Poorest areas hit hardest by public health cuts

The Institute for Public Policy Research (IPPR) is calling for investment in public health services to tackle health inequality and deliver NHS savings.

While it is widely known that public health services across the country have faced cuts, new IPPR research has revealed that it is the most deprived communities in England that faced the most substantial cuts.

Analysis of government data by the think tank found that the overall expenditure on public health services, such as sexual health, drug, alcohol and tobacco services, has dropped by almost £900m.

And that the most deprived areas, such as Blackpool, Liverpool and Birmingham, have faced a disproportionate burden of these cuts, despite having the greatest public health need.

The research found that more than £1 in every £7 that was cut from public health services came from the ten most deprived communities in England. While in the ten least deprived communities only £1 in every £46 had been cut.

In total, absolute cuts faced by the poorest areas (£120 million) have been six times larger than the least deprived (£20 million).

Chris Thomas, IPPR Research Fellow, said: ‘Austerity has meant substantial cuts to local government funding, including the public health budget. These cuts have had the perverse effect of hitting the poorest, the hardest.

‘This means the health and wellbeing of the most vulnerable people in our country has been put at risk which puts unnecessary strain on the NHS.

‘Government must ensure our health and wellbeing by investing in a fairer deal for local government.’

Public health services provide vital advice, information and check-ups which are key to preventing people from falling seriously ill or suffering from long term conditions.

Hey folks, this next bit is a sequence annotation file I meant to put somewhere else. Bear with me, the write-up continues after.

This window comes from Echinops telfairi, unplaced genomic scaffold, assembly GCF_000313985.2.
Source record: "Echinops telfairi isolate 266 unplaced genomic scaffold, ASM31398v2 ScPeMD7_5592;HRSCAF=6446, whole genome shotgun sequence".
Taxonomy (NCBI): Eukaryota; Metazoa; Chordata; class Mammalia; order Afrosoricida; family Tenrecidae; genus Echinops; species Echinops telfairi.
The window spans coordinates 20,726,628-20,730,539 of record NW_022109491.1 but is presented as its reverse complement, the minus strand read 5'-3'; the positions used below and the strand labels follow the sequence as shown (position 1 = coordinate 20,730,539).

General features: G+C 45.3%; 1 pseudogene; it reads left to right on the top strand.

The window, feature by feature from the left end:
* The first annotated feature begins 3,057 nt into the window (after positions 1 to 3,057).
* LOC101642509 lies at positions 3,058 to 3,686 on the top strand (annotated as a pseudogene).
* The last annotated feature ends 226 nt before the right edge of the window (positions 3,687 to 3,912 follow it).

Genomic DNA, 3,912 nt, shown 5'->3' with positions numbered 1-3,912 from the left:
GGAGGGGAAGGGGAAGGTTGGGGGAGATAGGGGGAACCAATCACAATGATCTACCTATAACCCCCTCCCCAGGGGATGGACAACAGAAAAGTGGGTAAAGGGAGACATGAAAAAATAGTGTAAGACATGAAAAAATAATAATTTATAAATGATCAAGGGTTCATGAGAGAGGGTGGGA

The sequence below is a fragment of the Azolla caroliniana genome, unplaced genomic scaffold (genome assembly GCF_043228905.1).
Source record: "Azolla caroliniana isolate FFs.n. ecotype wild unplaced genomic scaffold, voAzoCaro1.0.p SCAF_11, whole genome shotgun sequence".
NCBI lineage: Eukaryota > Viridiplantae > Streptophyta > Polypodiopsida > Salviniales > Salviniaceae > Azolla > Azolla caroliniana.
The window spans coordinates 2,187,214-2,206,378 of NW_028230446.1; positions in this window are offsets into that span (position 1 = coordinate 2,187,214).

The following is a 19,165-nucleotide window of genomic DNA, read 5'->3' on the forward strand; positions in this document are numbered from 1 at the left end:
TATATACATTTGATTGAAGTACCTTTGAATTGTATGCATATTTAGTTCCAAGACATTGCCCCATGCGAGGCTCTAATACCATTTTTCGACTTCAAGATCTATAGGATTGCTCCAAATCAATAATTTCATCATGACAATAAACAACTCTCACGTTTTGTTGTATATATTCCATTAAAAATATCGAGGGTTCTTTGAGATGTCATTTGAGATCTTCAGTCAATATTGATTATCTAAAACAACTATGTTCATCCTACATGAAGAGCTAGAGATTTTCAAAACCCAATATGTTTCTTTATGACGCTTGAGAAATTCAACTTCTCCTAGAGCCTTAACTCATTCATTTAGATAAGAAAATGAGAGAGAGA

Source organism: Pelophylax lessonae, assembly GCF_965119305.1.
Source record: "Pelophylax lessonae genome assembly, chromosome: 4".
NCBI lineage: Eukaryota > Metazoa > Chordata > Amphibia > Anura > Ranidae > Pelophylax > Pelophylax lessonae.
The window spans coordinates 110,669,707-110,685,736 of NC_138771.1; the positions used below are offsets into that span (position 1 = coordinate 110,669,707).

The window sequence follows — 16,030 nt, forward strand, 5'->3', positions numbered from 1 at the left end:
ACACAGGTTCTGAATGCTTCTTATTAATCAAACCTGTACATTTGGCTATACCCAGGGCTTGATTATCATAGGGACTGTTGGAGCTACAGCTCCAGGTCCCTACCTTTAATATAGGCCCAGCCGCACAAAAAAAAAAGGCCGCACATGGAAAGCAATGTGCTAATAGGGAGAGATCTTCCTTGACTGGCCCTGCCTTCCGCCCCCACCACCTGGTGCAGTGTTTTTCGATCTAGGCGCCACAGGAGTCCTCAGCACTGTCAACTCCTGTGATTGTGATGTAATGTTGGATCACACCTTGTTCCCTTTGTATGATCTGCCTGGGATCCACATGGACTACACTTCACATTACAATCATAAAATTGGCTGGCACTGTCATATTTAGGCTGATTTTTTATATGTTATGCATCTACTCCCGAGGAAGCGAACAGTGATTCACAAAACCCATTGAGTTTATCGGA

Public health programmes aimed at tackling drug and alcohol abuse, smoking, obesity and improving sexual health are particularly relied upon by vulnerable communities, yet these communities have faced the greatest cuts, according to IPPR.

The report argues that public health initiatives also cut NHS costs and can boost the economy more broadly, as preventing people from falling ill in the first place is far more cost-effective than treating illness and lengthy hospital stays.

Additionally, the longer people remain healthy, the longer they are able to contribute to the economy.

Yet the poorest communities, and the people who live in them, are losing the very services that maintain health, deliver health service savings and tackle health inequalities.

The IPPR is calling for a fairer funding settlement for local authorities, so they can provide vital public health and wellbeing services based on their communities’ needs.

The think tank is urging government to reverse the cuts currently restricting public health provision and to change the way funding is allocated so it can be targeted at deprived communities with the greatest public health need.

The current government’s plan to for a one-off public health funding increase of 1% would do little to restore services after years of austerity, according to the analysis.

The IPPR  said of the 1% rise were to be repeated annually it would still take until 2027 to return funding to 2014 levels, and in 2023 would remain over £600 million short of the funding IPPR have previously calculated as a minimum necessary uplift.

Shirley Cramer CBE, chief executive of the Royal Society for Public Health, said: ‘This important research from IPPR confirms what we have always feared; that the continued cuts in public health and local government funding are being most sharply felt in some of our most deprived communities.

‘The analysis suggests that such cuts limit access to vital services for the most vulnerable, potentially fuel the rise in preventable diseases, and ultimately compound already unacceptable health inequalities.’

NHS England plans to put more than £1bn by 2023 into efforts to promote the prevention of ill-health in the poorest areas to bring down rates of avoidable death as part of its long-term plan.

Phot Credit – Pixabay


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